General Motors Files Racketeering Lawsuit Against Fiat Chrysler

First Up 11/21/19

Beltway Talk Podcast: Q&A with Toyota's Director of Public Policy Communications
In this latest Beltway Talk we take the opportunity to pick the brain of Ed Lewis, Director of Public Policy Communications at Toyota. Ed gives us an update on Toyota’s activity in Washington, D.C., and discusses trade, fuel regulations, and why Toyota’s dealers are so critical to their mission as a company. Listen in and subscribe by clicking here. 

General Motors Files Racketeering Lawsuit Against Fiat Chrysler
General Motors Co. accused Fiat Chrysler Automobiles of bribing union negotiators to gain a competitive advantage, triggering an unusual legal dispute between crosstown rivals by filing a federal racketeering lawsuit, reports The Wall Street Journal. In its suit filed in Michigan, GM accuses its rival of corrupting the collective bargaining process in 2011 and 2015, as well as implementation of a 2009 agreement, to solidify a labor cost advantage for Fiat Chrysler. The Detroit automaker alleges Fiat Chrysler executives obtained advantageous contract terms from the UAW by paying off union leaders, a corruption scheme that federal prosecutors have been investigating for several years and that led to guilty pleas by three Fiat Chrysler employees. GM said the bribes were authorized by then-Chief Executive Sergio Marchionne, who died last year. Read more here (subscription required). 

North American Car, Truck, Utility of the Year Jury Names Finalists
The jury is in – well, almost. We won’t learn who takes home the trophies for North American Car, Truck and Utility Vehicle of the Year until mid-January, but the 50 journalist members of the jury did reveal the nine finalists for the eagerly sought awards, three in each of the categories, reports The Detroit Bureau. Jurors – including myself – have spent much of the year driving and experiencing one of the largest crops of new products ever launched in a single model-year, the current list of finalists coming out of a nearly week-long drive event in Michigan last month. Marking the lead-up to NACTOY’s 27th round of awards, the list of finalists was just slightly dominated by domestic models – but only because Detroit manufacturers captured all three of the spots in the truck category. Korean marques Hyundai and Kia had three of the remaining six spots. Notably, Japanese automakers took only one of the nine finalist positions. Read more here.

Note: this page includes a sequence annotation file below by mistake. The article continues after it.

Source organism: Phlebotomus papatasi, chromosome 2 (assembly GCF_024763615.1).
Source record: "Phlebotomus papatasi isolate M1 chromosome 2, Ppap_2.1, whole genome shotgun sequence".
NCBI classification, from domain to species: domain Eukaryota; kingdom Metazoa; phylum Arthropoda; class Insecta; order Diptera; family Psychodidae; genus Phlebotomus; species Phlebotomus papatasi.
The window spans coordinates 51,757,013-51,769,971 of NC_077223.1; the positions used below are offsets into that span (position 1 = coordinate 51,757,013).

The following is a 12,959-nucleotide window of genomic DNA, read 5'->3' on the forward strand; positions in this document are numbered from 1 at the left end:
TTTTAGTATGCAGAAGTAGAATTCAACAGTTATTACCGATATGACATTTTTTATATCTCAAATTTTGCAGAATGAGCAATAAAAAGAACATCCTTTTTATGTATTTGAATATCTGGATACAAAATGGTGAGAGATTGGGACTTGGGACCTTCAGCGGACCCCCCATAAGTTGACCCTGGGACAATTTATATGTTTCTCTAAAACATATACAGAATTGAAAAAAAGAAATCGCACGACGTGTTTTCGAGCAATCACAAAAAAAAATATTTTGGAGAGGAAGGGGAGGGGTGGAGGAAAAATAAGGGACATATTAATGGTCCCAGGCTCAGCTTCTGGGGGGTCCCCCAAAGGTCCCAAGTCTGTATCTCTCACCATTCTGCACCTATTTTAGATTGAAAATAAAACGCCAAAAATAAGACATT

Gary Jones Resigns as UAW President, as Union Moved to Expel Him
United Auto Workers President Gary Jones resigned Wednesday amid a federal corruption investigation targeting him for embezzling more than $1.5 million in union funds, capping a steep fall for one of the country's most powerful labor leaders. Jones'  lawyer revealed the resignation to The Detroit News less than an hour after the union's governing International Executive Board moved to remove Jones and UAW Region 5 Director Vance Pearson from their elected positions and expel them from the union. “After much discussion with his family and friends, Gary has elected to resign his position as UAW president and retire effective immediately,” Jones' lawyer, Bruce Maffeo, told The News on Wednesday afternoon. UAW spokesman Brian Rothenberg said Wednesday evening he could not comment on the resignation because he wasn't sure if the union had received notice. Read more here. 

Senators Demand Answers on the Safety of Self-Driving Cars
Members of a U.S. Senate committee Wednesday questioned whether the Trump administration is doing enough to protect the public from self-driving cars under development in dozens of states. According to The Detroit Free Press, a day after a federal investigatory board made recommendations in the aftermath of a pedestrian being killed by a self-driving test vehicle in March 2018, several senators raised concerns that federal agencies still don’t require safety assessments from companies testing self-driving vehicles and haven’t put in place specific standards for the development of autonomous vehicles.  “What’s wrong with having minimum safety standards now?” asked Sen. Marie Cantwell, D-Washington, as she questioned officials with the U.S. Department of Transportation and the National Highway Traffic Safety Administration, which oversees federal standards on vehicles. “We’ve had people testify they don’t want to see them (self-driving cars) in their cul-de-sac because they don’t know what they’re doing.” Read more here.  

Around the Web

9 Great Early Black Friday Deals for the Techy Car Enthusiast [Autoblog]

The 10 Most Stolen Cars and Trucks [Car and Driver]

Mercedes-Benz U.S. Chief Says Word of Mouth is the Best Way to Sell EVs [CNBC]

FCC Seeks to Strip Much of Safety Spectrum From Auto Industry [Automotive News]